Fourth of July Attracts Crowds to National Mall

A fireworks display set against the Washington Monument electrified the night sky a few minutes after 9 p.m. in Washington on Friday night, along with the screens of thousands of smartphones in the hands of onlookers poised to snap photos.

"This was absolutely the most beautiful scenic background possible,'' said Theresa Cook, who traveled from Cleveland for the show. "It was beautiful.''

Evelia Polastere had a much shorter trip. The Washington resident, who has come to the National Mall for the fireworks display ten times before, said this year's was the best she's ever seen.

"I was so enchanted,'' she said. "The shapes and colors -- I was just taken away.''

Before nightfall, the "A Capitol Fourth'' concert kicked off on the West Lawn attracting massive crowds eager to sing along to Patti LaBelle's rendition of "Somewhere Over the Rainbow,'' and Michael McDonald's version of "Ain't No Mountain High Enough.''

During the day, visitors to the National Mall gazed at the White House and the Washington Monument and strolled through the Smithsonian Folklife Festival, which featured food, music and cultural demonstrations from China and Kenya.

Cedric and Sharon Stallworth spent 11 sweaty hours in the car on Thursday, driving all the way from Atlanta to Washington to celebrate Independence Day among the monuments on the National Mall. On Friday afternoon, the Stallworths and their 7-year-old daughter Carrington, dressed in a red-white-and-blue jumper and clutching an American flag, strolled along the Mall under a near-cloudless sky.

"When you see the monuments and the marble, you're soaking that up, that sense of pride and hope,'' Cedric Stallworth said. "Being here today reminds me that we've come so far -- there's cultural diversity, and people here can live in peace -- and there's still so far to go. We're a young country that's growing, and we all do our part.''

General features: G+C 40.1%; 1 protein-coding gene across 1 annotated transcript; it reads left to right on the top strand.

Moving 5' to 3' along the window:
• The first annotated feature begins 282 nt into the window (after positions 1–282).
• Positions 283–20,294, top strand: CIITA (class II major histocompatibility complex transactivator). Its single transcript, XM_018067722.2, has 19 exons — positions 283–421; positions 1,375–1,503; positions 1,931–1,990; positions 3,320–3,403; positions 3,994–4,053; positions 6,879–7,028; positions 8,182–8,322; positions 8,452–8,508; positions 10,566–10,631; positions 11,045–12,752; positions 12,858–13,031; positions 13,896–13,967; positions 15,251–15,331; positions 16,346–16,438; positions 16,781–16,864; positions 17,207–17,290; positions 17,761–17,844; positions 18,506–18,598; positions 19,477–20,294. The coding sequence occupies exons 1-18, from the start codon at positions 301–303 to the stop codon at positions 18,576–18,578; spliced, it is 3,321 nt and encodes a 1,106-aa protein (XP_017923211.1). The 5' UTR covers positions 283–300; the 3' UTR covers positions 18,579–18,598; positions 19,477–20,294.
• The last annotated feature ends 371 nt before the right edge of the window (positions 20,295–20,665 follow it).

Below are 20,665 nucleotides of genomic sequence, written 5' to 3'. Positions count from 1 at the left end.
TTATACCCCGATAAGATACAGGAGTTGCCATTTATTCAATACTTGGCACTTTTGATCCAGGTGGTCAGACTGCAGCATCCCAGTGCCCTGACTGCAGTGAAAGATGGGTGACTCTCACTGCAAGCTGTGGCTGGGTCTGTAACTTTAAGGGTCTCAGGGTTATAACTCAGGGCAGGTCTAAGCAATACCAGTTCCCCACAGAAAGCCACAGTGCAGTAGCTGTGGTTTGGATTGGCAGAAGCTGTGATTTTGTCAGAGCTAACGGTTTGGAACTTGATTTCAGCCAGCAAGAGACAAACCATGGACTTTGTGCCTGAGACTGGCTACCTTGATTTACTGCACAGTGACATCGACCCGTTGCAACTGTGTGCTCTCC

Steve Souvannasot, 49, traveled from Chicago with his wife and two sons on Friday morning to visit Washington for the first time. Souvannasot arrived in the United States when he was seven, after his family fled violence in Laos following the civil war, and said he wanted to bring his children to the capital to help them put their history and identities in context.

"I'm trying to teach my children about the freedom they have in America,'' Souvannasot said. "We had to give up everything in Laos, all was lost. To see different ethnicities and diversity in Washington, the center of politics and culture and the law that gives people that freedom, I'm grateful.''

Angela and Sergio Lopez, immigrants from Venezuela and El Salvador respectively, and now living in Syracuse, bobbed their heads to Kenyan music emanating from a tent set up at the Smithsonian Folklife Festival on Friday as they walked along the Mall in matching American Flag T-shirts. Sergio Lopez, who served in the Air Force for five years, calls America his "adopted home.''

"We come from places where you can't express your views without the government watching or getting arrested, but this is our way of life now,'' Sergio Lopez said, gesturing to the monuments surrounding him. ``Being able to vote, and not worry about what our views are. To us, being here represents freedom.''

Copyright AP - Associated Press
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